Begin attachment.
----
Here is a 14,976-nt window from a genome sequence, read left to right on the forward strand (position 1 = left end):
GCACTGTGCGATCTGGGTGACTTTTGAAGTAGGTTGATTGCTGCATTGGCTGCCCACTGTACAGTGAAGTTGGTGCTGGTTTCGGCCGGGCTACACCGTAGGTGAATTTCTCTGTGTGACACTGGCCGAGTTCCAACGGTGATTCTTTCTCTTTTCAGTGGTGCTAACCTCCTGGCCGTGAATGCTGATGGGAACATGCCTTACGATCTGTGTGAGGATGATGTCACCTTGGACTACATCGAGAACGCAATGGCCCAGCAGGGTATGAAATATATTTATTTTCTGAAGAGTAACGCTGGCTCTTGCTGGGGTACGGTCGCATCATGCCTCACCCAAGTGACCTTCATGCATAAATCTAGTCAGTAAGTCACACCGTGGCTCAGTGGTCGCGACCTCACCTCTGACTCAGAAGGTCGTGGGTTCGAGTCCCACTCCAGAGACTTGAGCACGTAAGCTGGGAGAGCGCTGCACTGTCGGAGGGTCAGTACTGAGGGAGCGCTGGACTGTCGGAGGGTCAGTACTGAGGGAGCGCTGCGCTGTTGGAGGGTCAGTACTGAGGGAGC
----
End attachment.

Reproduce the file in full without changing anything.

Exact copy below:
Here is a 14,976-nt window from a genome sequence, read left to right on the forward strand (position 1 = left end):
GCACTGTGCGATCTGGGTGACTTTTGAAGTAGGTTGATTGCTGCATTGGCTGCCCACTGTACAGTGAAGTTGGTGCTGGTTTCGGCCGGGCTACACCGTAGGTGAATTTCTCTGTGTGACACTGGCCGAGTTCCAACGGTGATTCTTTCTCTTTTCAGTGGTGCTAACCTCCTGGCCGTGAATGCTGATGGGAACATGCCTTACGATCTGTGTGAGGATGATGTCACCTTGGACTACATCGAGAACGCAATGGCCCAGCAGGGTATGAAATATATTTATTTTCTGAAGAGTAACGCTGGCTCTTGCTGGGGTACGGTCGCATCATGCCTCACCCAAGTGACCTTCATGCATAAATCTAGTCAGTAAGTCACACCGTGGCTCAGTGGTCGCGACCTCACCTCTGACTCAGAAGGTCGTGGGTTCGAGTCCCACTCCAGAGACTTGAGCACGTAAGCTGGGAGAGCGCTGCACTGTCGGAGGGTCAGTACTGAGGGAGCGCTGGACTGTCGGAGGGTCAGTACTGAGGGAGCGCTGCGCTGTTGGAGGGTCAGTACTGAGGGAGC